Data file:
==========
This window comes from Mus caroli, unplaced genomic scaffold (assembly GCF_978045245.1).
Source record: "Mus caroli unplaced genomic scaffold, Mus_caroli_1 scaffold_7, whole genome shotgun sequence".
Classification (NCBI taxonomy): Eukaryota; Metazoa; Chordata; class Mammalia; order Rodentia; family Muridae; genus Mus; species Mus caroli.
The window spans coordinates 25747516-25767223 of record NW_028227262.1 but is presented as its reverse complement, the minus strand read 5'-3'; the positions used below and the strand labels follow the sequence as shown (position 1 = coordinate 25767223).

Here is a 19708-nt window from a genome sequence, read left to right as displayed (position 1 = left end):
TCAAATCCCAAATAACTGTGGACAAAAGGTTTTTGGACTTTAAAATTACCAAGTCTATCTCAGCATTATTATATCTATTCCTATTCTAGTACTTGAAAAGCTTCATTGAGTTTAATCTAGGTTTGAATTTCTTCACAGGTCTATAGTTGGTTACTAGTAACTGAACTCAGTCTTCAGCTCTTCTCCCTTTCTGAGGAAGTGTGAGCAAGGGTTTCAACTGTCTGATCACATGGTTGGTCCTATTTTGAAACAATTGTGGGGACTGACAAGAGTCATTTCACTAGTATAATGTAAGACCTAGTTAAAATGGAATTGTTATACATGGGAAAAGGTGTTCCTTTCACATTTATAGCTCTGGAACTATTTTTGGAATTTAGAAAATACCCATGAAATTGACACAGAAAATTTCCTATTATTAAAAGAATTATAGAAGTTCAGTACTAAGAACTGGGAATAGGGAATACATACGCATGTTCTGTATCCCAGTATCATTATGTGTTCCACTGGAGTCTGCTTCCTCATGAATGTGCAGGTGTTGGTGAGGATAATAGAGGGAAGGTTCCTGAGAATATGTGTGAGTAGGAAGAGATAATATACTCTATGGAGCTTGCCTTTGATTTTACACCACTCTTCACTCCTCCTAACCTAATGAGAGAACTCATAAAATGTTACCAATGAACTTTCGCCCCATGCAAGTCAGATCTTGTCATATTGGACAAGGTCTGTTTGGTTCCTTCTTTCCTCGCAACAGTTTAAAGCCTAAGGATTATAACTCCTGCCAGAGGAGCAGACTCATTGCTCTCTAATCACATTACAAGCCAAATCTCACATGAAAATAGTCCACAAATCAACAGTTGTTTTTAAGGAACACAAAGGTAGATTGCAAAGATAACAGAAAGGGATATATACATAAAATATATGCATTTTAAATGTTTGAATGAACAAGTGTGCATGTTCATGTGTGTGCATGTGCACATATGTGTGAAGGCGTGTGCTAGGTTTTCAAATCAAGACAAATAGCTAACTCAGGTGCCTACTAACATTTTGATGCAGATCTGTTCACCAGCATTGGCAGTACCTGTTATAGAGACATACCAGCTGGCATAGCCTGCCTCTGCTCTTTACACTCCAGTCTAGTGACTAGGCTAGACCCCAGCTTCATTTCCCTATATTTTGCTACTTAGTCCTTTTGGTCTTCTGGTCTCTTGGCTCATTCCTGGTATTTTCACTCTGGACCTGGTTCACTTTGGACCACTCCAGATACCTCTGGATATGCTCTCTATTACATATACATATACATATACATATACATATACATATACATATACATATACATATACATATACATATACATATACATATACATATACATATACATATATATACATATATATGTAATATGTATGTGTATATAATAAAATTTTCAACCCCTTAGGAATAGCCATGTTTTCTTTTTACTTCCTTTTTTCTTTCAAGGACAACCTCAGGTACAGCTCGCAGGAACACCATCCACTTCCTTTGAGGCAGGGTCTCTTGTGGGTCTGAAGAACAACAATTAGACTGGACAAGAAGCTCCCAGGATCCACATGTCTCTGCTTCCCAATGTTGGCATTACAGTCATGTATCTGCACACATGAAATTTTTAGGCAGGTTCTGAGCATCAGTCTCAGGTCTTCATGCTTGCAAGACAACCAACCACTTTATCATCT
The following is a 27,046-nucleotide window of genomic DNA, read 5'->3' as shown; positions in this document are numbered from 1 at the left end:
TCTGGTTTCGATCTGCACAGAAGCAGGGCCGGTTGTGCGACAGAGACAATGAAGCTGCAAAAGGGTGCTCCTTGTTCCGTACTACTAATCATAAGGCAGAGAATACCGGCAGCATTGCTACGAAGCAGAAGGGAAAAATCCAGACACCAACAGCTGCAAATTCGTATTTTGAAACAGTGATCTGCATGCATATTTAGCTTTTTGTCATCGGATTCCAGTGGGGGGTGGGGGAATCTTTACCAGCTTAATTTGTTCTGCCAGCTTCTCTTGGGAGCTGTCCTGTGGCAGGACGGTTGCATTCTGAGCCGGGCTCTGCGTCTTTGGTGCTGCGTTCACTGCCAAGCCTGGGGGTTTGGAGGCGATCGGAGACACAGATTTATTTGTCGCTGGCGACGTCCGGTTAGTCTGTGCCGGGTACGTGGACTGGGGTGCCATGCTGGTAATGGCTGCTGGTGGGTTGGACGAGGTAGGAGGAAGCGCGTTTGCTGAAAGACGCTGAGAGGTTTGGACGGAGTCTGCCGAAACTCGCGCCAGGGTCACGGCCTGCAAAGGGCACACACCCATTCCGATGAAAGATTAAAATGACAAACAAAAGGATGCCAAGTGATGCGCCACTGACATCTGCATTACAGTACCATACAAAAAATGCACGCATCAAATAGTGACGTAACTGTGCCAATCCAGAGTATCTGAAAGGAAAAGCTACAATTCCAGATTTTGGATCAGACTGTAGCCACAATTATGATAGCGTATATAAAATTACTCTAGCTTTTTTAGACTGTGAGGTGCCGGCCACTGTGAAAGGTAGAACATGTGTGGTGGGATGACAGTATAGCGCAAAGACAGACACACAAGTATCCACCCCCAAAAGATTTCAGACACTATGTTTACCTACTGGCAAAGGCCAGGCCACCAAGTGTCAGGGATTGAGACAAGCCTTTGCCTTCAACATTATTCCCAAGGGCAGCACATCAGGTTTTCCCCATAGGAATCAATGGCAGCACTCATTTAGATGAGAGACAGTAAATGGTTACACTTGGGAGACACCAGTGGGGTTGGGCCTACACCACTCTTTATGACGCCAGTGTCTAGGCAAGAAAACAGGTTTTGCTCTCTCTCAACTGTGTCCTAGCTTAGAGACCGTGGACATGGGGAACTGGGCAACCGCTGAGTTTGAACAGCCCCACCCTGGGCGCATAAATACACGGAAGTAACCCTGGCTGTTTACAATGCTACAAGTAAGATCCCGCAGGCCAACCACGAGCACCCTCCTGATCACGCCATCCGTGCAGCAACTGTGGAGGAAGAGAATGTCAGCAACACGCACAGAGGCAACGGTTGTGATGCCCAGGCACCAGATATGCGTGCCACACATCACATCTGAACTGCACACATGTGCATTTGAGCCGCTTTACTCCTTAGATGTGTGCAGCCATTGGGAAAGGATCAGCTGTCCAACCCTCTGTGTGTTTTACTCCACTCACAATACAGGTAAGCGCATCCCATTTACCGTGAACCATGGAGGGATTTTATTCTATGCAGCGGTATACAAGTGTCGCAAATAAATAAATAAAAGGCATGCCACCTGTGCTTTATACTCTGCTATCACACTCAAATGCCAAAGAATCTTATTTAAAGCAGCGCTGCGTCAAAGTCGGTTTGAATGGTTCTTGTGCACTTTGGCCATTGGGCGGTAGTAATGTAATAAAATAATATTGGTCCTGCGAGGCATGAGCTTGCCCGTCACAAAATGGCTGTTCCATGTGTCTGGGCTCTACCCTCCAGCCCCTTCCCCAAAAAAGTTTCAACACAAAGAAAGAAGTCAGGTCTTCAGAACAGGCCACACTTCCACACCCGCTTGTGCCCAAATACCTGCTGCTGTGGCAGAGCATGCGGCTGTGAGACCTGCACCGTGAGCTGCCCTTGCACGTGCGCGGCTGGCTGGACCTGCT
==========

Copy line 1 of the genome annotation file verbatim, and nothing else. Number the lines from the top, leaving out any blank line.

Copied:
This window comes from Mus caroli, unplaced genomic scaffold (assembly GCF_978045245.1).